Poland to stop Soros taking over second biggest radio station
Poland says it will stop a takeover of the country’s second-largest radio station by a group funded by billionaire philantropist George Soros.
Soros is helping publisher Agora SA in their take-over bid for Radio Zet, in an effort to stop Fratria, a publisher of a pro-government weekly Sieci, according to Wirtualnemedia.pl portal.
Poland is following the example of Hungary, where an anti-Soros campaign ended in the Hungarian-born billionaire’s foundation leaving the country.
On Monday, the ruling Law & Justice party spokeswoman Beata Mazurek said on Twitter: “The state should do everything to stop market speculators from increasing their influence on the media market.”
But Bloomberg reported that hours later, Deputy Culture Minister Pawel Lewandowski told wPolsce.pl television that the government does not have the legal means other than usual anti-monopoly legislation to stop the deal.
“The problem is how to measure concentration on the media market with multiple platforms and how to measure concentration on the market of ideas, we don’t have tools for that,” he said. “I’d like to have legal grounds to do it.”
The Law & Justice party has repeatedly called for a “re-Polonization” of its foreign-owned media, but after an international campaign, the government has shelved plans that could force foreign media owners out.
By imposing rules to limit ownership on groups whose cross-platform holdings and market share are deemed “dominant”, foreign media players will be at a disadvantage.
Lyudmyla Kozlovska, a young Ukrainian “human rights defender” working for Soros’s Open Dialog Foundation, has worked shoulder-to-shoulder with anti-Polish activists for the cause.
Last year, the Polish government deported Kozlovska without any explanation. The likely reason is that she and her Polish husband, Bartosz Kramek, had been instigating riots against the ruling party.
Kozlovska admitted that her husband had posted a statement on Facebook calling for civil disobedience.
When Kozlovska – who had met with Soros personally – traveled to Brussels, she was turned away at the border because Polish officials had placed an alert in the Schengen Information System (SIS), a shared EU database flagging “unwelcome” foreigners during border control.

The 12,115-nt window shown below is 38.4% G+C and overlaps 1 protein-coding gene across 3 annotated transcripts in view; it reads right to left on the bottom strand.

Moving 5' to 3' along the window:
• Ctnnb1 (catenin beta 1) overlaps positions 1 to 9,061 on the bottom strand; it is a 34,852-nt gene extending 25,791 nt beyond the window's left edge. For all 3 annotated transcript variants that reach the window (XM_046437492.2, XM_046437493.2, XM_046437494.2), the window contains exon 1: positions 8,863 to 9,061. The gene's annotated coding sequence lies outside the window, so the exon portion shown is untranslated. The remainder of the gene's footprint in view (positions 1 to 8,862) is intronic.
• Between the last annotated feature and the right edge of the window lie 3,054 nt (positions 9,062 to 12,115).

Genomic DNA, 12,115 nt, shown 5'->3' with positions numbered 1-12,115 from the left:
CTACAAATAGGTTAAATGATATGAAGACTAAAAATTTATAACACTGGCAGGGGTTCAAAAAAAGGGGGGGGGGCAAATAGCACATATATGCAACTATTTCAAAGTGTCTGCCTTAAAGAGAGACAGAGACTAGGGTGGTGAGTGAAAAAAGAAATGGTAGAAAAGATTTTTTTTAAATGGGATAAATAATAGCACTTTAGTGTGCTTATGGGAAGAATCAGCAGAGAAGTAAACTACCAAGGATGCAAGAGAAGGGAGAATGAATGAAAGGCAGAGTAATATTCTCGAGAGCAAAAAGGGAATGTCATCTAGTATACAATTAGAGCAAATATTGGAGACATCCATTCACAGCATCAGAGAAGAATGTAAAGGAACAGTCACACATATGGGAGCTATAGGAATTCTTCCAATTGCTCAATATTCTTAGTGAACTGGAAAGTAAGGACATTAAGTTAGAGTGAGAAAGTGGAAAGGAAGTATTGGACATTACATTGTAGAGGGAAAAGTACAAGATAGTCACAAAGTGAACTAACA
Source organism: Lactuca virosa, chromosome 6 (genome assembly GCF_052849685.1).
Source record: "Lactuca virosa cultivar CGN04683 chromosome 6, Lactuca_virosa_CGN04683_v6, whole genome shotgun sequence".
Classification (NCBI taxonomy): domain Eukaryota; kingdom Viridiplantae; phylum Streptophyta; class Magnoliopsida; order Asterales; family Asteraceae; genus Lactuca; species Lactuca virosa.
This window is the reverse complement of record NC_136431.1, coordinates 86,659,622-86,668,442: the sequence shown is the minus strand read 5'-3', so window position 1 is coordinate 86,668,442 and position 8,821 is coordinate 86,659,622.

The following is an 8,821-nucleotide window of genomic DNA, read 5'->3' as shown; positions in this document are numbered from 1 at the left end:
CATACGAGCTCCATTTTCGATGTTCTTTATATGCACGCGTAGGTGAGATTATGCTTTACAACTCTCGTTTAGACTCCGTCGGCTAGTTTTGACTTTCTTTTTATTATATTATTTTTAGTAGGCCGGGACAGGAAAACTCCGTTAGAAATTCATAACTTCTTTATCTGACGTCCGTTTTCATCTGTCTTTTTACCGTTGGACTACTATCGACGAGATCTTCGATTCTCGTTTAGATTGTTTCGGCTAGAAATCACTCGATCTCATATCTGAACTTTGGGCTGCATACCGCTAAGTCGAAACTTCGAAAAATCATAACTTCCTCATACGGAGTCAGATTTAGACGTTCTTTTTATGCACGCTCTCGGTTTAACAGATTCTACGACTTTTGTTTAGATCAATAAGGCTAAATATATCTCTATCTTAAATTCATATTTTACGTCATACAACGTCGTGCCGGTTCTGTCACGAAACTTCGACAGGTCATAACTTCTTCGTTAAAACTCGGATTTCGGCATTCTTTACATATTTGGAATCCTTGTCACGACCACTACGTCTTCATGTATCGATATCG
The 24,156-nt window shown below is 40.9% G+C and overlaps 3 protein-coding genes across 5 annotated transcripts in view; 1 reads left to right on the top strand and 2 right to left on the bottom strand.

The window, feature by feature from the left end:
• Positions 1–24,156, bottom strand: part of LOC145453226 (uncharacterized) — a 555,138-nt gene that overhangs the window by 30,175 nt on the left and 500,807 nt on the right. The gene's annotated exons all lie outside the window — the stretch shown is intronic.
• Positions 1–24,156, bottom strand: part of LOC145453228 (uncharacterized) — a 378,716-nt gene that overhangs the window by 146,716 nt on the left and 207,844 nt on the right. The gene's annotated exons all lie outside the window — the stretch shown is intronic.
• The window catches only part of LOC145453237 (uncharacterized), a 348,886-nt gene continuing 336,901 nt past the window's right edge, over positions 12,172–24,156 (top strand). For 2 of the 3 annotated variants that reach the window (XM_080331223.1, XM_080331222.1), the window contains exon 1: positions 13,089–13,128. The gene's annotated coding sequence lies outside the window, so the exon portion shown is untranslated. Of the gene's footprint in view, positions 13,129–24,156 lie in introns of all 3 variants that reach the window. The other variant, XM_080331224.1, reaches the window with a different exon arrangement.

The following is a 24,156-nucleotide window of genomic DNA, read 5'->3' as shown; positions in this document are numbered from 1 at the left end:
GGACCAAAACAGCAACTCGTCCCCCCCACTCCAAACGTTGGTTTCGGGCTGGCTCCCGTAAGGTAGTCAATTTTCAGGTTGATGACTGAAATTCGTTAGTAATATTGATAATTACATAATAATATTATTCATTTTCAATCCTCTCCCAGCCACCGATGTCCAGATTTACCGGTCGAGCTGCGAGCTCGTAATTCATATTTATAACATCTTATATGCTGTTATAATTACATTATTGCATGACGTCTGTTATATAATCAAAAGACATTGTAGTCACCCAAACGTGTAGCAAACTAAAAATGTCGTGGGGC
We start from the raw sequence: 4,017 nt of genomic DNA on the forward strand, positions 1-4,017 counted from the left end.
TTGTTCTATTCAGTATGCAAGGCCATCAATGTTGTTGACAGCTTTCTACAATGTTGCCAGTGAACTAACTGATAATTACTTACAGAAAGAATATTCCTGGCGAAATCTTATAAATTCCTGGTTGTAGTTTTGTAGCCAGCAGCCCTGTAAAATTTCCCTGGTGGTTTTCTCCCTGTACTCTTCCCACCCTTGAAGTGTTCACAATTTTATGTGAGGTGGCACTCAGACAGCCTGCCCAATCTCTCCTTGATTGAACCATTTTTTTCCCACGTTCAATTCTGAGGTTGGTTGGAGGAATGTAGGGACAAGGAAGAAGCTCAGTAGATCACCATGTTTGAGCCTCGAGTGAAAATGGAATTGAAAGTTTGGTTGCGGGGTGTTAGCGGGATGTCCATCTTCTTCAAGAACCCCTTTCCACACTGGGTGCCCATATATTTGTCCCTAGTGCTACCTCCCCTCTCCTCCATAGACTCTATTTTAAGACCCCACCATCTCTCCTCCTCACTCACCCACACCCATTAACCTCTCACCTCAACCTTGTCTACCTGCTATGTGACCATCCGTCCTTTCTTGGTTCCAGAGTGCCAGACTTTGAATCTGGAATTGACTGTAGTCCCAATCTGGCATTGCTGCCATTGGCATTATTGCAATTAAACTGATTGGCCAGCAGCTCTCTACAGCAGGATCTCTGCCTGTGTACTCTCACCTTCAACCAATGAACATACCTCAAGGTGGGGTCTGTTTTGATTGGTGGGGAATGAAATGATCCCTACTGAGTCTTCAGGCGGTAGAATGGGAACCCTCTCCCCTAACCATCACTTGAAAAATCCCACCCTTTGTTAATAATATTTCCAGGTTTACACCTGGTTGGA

Kozlovska and Kramek told the Washington Post that they have reason to believe that the Internal Security Agency regards them as a threat to public safety.
The Office for Foreigners, the Polish government agency responsible for foreigners who reside in the country, declined to comment on this specific case, but Polish officials had already confirmed that they made the alert, labeling her as an agent of George Soros.
Kozlovska has been an outspoken protester against Moscow’s inclusion of her former home region of Crimea. The George Soros Open Dialog Foundation called this an “act of political nature carried out by the Polish authorities in order to stop the activities of the organization in the country and abroad”.
Polish members of the European Parliament Kosma Zlotowski, Ryszard Antoni Legutko and Ryszard Czarnecki, who represent the Law and Justice (PiS) party, submitted written questions to the European Commission attempting to end the Foundation’s accreditation to the Transparency Register. But all of these have been dismissed by the European institutions as “unfounded” concerns.
Pressure from Soros-linked entities have been building on Eastern European countries to adopt an anti-Russian posture. According to the Wall Street Journal, in a meeting with US Ambassador David Cornstein, Hungarian Prime Minister Viktor Orban (pictured) told the American diplomats that he refuses to pressurise China and Russia, and would rather stay neutral like Austria.
“Washington pushes for a tougher line on Russia and China, deepening fears that a longtime American ally is drifting from its orbit,” WSJ opined.
A senior Hungarian official told WSJ that the prime minister strongly objects to US pressure aimed at curbing the influence of Moscow and Beijing in Europe. “The point for Orban is, yes, we want to do business with Russia,” the senior Hungarian official said. The prime minister also made it clear that he does not want to be lectured about how to deal with China.
ER recommends other articles by FreeWest Media